By ways of tracking and mapping out a child’s development and using milestones to give an idea of a typical child’s development for a particular age, it is easier to identify if a child is struggling in a certain area of development. This is beneficial to the child if they need additional support. i.e. if a child of 4 has not reached a milestone or shows signs of struggling to reach the milestone in speech, language and communication, therefore they will need additional support from care providers and may need speech/language therapy.
What is happening in the child’s environment. It also includes whether the child has any additional needs or which children/people are around the child as the child may act differently around different groups of friends and different members of staff. To assess young children in a setting you follow the EYFS (Early Years Foundation Stage) the EYFS give guidelines as to what a child should achieve at what age or stage. To find out what stage a child is achieving members of staff, especially the key person, perform observations and record these. These observations should cover all areas which are Physical development, Communication and language, Literacy, Personal, social and education, Maths, Art and design and Understanding the world.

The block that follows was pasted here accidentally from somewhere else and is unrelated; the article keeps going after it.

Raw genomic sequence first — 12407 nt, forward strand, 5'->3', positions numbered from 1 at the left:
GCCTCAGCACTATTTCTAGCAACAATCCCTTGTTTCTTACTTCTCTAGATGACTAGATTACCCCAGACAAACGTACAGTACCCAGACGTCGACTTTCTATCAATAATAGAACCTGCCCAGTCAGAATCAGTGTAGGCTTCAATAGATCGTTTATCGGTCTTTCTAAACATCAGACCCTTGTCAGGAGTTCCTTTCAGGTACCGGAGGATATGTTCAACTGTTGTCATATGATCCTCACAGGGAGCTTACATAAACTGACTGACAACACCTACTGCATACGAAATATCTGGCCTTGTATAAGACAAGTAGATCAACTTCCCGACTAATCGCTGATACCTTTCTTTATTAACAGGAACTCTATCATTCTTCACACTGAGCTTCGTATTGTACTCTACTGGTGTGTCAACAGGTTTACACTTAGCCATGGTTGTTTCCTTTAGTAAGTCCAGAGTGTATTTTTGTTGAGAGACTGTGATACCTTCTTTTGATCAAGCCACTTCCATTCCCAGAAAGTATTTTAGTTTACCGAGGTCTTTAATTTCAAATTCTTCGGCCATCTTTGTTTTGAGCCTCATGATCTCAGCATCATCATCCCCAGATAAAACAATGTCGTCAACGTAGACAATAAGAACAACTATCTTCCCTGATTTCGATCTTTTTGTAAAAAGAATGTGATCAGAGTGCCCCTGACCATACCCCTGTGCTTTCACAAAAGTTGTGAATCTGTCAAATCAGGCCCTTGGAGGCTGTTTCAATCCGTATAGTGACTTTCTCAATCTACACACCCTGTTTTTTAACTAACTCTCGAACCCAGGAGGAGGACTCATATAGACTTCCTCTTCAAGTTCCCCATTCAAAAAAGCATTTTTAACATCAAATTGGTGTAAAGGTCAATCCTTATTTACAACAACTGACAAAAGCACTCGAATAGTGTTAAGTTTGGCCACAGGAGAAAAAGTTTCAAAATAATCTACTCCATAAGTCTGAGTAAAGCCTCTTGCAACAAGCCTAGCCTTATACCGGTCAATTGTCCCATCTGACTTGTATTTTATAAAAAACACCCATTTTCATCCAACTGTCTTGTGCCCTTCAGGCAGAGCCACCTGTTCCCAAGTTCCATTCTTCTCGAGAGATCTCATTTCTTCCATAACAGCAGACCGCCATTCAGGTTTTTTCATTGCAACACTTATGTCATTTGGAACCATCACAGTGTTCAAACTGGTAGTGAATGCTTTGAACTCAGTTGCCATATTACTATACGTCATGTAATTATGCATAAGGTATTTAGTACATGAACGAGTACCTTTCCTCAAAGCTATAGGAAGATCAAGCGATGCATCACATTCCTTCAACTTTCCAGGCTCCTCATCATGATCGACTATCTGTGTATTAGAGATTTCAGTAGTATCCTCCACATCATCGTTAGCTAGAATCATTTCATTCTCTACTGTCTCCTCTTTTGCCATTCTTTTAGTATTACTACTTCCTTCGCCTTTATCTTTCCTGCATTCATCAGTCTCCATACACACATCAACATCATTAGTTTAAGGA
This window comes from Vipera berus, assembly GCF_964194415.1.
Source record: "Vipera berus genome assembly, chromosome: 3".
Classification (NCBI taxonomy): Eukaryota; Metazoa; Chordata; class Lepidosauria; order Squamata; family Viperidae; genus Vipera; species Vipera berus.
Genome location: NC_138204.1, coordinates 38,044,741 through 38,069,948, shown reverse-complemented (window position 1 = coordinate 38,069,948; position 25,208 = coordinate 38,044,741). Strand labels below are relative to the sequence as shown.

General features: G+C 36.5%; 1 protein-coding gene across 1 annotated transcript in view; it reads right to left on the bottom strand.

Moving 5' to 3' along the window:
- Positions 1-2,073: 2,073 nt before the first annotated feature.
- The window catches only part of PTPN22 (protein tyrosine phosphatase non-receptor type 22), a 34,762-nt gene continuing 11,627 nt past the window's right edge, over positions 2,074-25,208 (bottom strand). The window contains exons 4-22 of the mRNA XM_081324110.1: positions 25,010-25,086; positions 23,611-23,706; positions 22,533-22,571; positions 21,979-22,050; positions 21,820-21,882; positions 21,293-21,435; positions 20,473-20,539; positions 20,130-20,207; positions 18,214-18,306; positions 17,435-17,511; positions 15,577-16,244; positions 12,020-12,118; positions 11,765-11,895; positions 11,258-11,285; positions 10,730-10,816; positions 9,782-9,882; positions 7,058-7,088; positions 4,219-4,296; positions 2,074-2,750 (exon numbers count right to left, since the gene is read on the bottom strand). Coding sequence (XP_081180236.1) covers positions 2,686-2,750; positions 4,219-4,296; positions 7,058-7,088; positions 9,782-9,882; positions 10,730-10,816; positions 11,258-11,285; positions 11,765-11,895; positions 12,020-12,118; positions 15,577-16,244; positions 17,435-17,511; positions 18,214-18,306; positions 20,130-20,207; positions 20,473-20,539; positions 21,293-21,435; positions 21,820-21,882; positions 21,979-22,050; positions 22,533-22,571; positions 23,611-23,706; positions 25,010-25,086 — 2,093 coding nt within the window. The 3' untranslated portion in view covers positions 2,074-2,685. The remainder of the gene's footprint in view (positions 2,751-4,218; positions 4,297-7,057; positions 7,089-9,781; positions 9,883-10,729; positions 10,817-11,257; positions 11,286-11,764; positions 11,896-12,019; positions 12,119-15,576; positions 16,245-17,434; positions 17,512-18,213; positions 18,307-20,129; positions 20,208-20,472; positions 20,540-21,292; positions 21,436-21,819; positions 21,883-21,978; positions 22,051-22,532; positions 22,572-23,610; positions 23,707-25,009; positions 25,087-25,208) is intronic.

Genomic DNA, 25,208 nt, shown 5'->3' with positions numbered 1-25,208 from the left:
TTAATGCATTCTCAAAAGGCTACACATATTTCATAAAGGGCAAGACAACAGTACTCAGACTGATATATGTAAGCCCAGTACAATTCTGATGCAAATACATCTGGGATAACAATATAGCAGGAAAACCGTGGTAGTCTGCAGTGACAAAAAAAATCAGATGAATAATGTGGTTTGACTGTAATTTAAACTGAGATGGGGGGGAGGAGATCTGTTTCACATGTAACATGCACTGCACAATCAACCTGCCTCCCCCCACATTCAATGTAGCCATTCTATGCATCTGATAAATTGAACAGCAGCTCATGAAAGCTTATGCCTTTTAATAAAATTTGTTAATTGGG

Understand the expected pattern of development for children and young people birth – 19 years. 2. Understand the factors that influence children and young people’s development and how these affect practice. 3. Understand how to monitor children and young people’s development and interventions that should take place if this is not following expected pattern 4.